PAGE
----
$500,000 for Rota gym earmarked in FY11 appropriation

Jul 8, 2010

Saipan, MP — Congressman Gregorio Kilili Camacho Sablan says that $500,000 for the Rota gym has been recommended as a congressionally directed appropriation, or “earmark,” in the coming fiscal year. On July 1, the Appropriations Subcommittee on Transportation, Housing and Urban Development marked up its fiscal 2011 bill and included funds for renovations to the gymnasium at the request of Congressman Sablan. The Subcommittee mark-up now moves to the full House Appropriations Committee for approval before going to the floor for a House vote.

“The Subcommittee action is just the first step in the formal legislative process that will eventually appropriate all of the Federal Government spending for the fiscal year beginning October 1,” said Sablan.

“But, of course, I was very encouraged that Chairman Olver and the rest of the Subcommittee members honored the request to provide funding for the Rota gymnasium. As Rota residents know well, repairs and renovation of the gym are severely needed.”

Sablan won 7 earmarked appropriations for the Northern Mariana Islands last year, his first in Congress. The earmarks were worth $1.35 million.

“The $500,000 earmark for the Rota gymnasium, which the Subcommittee is recommending, is twice as much money as our largest earmark last year,” he said. “Last year’s largest earmark was $250,000 for the Chamorro and Refaluwasch language programs at the Public School System.”

The gymnasium funds would be awarded to the Rota Municipality. The grant would be governed by the terms of the Economic Development Initiative program and overseen by the U.S. Department of Housing and Urban Development.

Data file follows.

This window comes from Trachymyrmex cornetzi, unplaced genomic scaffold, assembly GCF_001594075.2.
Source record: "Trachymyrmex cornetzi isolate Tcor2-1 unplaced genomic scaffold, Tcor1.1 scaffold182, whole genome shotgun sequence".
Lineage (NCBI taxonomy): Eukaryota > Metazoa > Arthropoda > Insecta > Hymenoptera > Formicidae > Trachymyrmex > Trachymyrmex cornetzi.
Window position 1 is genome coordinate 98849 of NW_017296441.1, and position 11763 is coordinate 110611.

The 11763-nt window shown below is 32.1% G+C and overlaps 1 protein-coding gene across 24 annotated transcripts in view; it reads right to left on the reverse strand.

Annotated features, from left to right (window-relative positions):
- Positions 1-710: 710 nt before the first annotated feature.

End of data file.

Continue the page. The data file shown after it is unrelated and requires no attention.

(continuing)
Sablan began the FY 11 earmark process over 7 months ago. He solicited requests for funding needs from local organizations and government agencies in December 2009. After working with the groups to refine their proposals, Sablan submitted the congressional requests to the Appropriations Committee in March 2010.

“The Rota gymnasium project was actually suggested to us by the Rota Legislative Delegation and Rota Leadership. Our local congressional office on Rota told me also that conditions are so poor they have to run an extension cord from the high school cafeteria to the gym so it can be used for school activities, I knew we had to do something. 

“So I submitted the request on behalf of the Rota Municipality.

The facility is the only public gymnasium on Rota. It was built in 1988 and is situated on the campus of Rota High School.  It is used by elementary, middle and high school students for physical education and indoor sports activities.  

The gym is also used by the general public and hosts several local sports leagues.  

Over the years, however, the gym fallen into disrepair. Yet, despite its unsafe condition, it is still in daily use, because there is no alternative facility on the island of Rota.

“The restrooms, shower rooms, offices and plumbing and electrical systems need repairs.  Floor tiles, paint, lockers, bleachers, lighting, doors and equipment also all need to be replaced.”

Sablan said he was grateful to Appropriations Committee Chairman David Obey and Subcommittee Chairman John Olver for their positive response to the needs of Rota. 

“I credit this positive action by the Subcommittee not only to the good working relationship we have been able to establish with the Chairmen, and with Rep. Mike Honda, Rep. Jose Serrano, and other members of the Subcommittee, but also to the importance and validity of the proposal for Rota.”

While having the funding request in the Subcommittee markup is a major step in the process of attaining congressionally directed spending items, there are still no guarantees. The Subcommittee action was only the first formal step in a long process of legislative procedures.  Next for the appropriation is approval by the full Appropriations Committee, which usually occurs before the August congressional recess.